Tech job cuts both ways

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Job cuts in the technology sector declined significantly during the second quarter, possibly signaling a turnaround for an industry that has been impacted heavily by the recession. 

Planned layoffs announced by employers in the computer, electronics and telecommunications industries totaled 33,891 during the quarter ending June 30, according to global outplacement consultancy Challenger, Gray & Christmas Inc.  That was down 60 percent from the previous quarter when tech-sector job cuts reached 84,217, the highest level since the fourth quarter of 2002.

Despite the second-quarter decline, tech-sector job cuts for the first half of the year reached 118,108, which is the largest six-month total in seven years.  It was more than double the 50,989 cuts announced between January and June in 2008.

The computer industry led tech-sector job cuts during the second quarter with 19,881 announced layoffs, 37 percent fewer than the 31,580 cuts during the first quarter.  The biggest declines in job cuts were enjoyed by employers in the electronics and telecom industries, in which planned layoffs dropped 64 percent and 90 percent, respectively.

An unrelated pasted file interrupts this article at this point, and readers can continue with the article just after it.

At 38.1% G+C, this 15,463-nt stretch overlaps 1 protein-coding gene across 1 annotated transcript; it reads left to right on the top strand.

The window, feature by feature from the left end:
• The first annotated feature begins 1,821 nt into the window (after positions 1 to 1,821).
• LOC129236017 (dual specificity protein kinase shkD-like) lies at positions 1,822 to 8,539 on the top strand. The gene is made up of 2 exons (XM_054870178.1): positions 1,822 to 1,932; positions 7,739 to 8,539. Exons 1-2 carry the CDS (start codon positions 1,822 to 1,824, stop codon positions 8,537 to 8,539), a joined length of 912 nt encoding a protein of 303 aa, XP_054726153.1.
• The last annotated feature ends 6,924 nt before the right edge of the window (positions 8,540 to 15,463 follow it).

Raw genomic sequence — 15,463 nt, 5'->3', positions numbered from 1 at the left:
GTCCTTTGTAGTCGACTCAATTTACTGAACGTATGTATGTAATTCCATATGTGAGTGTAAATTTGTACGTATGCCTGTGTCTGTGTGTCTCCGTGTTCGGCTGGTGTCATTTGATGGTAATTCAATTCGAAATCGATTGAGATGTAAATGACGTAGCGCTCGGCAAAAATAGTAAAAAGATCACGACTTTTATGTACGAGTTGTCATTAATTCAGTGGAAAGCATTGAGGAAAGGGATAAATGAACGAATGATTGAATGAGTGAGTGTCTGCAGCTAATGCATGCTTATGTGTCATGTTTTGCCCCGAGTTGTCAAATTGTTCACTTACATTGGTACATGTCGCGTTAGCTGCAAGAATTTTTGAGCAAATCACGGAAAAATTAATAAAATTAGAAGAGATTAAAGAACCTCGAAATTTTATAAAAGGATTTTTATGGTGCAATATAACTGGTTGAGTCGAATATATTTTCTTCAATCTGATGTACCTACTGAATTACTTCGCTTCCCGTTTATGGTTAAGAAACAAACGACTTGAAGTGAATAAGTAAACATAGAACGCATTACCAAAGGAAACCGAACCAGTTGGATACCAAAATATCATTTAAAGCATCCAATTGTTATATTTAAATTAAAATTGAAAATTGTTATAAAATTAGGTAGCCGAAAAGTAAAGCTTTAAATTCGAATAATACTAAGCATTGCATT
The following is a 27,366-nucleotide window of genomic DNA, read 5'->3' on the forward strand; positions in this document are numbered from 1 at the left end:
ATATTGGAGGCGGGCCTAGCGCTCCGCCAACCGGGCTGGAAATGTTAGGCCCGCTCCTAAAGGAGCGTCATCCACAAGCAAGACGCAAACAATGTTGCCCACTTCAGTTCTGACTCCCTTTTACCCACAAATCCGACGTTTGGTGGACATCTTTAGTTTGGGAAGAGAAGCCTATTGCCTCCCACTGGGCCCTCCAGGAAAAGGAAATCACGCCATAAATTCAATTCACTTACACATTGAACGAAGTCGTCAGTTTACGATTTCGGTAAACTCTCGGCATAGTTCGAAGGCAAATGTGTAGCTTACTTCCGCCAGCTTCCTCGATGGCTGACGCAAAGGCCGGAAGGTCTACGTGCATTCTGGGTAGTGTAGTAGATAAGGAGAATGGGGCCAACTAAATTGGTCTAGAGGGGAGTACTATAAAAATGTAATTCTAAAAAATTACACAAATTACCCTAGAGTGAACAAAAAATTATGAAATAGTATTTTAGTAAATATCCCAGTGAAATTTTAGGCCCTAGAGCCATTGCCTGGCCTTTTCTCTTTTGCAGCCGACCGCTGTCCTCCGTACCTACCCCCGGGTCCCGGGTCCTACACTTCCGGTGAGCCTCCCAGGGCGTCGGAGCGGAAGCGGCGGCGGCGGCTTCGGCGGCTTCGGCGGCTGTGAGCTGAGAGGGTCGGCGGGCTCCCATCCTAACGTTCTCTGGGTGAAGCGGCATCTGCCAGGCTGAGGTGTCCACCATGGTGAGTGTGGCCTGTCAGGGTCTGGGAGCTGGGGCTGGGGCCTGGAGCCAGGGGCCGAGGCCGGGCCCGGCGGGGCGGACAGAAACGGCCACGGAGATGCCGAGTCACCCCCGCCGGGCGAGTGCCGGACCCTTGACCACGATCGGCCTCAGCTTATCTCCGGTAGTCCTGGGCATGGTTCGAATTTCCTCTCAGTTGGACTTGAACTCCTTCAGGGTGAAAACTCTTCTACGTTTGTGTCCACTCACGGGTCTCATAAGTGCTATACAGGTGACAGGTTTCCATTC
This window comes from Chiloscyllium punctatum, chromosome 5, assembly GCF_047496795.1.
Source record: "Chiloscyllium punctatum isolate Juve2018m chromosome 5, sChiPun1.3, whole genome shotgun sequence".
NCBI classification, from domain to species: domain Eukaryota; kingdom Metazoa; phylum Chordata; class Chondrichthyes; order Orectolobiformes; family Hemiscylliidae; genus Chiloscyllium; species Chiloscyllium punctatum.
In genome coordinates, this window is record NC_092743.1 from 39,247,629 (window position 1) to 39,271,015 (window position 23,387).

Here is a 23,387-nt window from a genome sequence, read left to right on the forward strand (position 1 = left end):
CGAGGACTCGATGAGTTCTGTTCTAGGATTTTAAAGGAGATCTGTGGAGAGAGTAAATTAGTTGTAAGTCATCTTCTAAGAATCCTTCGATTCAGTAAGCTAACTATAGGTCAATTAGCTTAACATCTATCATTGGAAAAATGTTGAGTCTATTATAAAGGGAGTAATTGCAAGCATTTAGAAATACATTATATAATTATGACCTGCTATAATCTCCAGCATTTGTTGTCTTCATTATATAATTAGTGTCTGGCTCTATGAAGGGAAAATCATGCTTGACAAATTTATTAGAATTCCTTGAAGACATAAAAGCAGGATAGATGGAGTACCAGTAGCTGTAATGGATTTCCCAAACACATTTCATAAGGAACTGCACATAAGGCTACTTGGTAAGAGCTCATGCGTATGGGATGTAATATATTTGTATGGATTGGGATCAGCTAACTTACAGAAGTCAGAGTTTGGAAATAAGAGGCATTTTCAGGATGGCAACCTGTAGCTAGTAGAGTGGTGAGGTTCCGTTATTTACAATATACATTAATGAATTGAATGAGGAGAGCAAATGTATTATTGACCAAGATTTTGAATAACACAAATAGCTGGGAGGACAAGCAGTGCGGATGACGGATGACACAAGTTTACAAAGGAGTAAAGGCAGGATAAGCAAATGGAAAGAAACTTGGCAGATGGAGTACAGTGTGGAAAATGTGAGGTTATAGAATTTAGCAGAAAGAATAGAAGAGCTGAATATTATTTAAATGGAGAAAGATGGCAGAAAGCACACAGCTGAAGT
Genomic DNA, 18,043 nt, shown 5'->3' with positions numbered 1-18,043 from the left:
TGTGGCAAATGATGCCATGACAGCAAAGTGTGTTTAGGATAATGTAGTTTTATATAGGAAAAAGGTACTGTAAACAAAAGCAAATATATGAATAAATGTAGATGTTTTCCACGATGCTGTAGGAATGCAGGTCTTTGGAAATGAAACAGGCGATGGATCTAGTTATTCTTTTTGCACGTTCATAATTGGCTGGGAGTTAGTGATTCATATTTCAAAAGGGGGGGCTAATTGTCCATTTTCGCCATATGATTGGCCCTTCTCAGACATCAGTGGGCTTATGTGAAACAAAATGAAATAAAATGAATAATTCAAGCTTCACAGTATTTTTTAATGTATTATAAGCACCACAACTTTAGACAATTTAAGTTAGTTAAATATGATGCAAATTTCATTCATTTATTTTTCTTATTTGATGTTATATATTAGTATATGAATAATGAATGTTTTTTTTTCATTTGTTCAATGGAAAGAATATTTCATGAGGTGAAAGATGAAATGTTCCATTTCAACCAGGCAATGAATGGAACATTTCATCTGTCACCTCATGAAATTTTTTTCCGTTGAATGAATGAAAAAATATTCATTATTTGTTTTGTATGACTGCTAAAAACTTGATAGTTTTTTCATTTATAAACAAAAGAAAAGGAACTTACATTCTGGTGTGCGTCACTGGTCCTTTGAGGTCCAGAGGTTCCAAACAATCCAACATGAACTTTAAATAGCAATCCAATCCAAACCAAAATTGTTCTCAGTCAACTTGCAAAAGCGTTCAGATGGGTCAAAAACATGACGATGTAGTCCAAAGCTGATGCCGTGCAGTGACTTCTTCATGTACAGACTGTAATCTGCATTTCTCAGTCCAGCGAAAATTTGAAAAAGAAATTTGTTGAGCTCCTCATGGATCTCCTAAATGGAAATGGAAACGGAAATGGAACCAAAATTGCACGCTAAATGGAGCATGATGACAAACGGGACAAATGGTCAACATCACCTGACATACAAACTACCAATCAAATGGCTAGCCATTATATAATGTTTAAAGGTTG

Planned job cuts announced by employers in the electronics industry fell from 33,665 during the first quarter to 12,134.  Telecom firms announced only 1,876 job cuts in the second quarter, down from 18,972 in the first three months of 2009.

Locally, however, the tech industry has not been hit as hard as the national sector, said Dr. Terrance Boult, El Pomar endowed chair of Innovation and Security at the University of Colorado at Colorado Springs, and owner of Securics Inc.

Some local companies, including Securics, have remained stable because of Department of Defense and National Science Foundation contracts.

And during the past six months, UCCS and Securics have helped their small businesses partners obtain $3 million in research and development grants.

Nationally, as the country pulls out of the recession and consumers buy more high-tech items, it will help the tech industry recover, Boult said.

And there will be growth opportunities in the national market as more consumers switch from  land lines to cellular communications.

“Telecom and electronics firms appear to be benefiting from a recession-defying wireless market,” said John A. Challenger, chief executive officer of Challenger, Gray & Christmas. “Between the companies trying to outdo the iPhone and those helping more and more Americans disconnect their land lines for cellular-only phone communications, there are a lot of growth opportunities. Computer firms may lag a little as companies wait for more proof of recovery before they begin to reignite investments in new technologies, but the end of the recession should bring a flood of new spending in this area.  Some firms may even begin to invest early, in the hopes that productivity-enhancing technology can temper the need to recruit new workers.”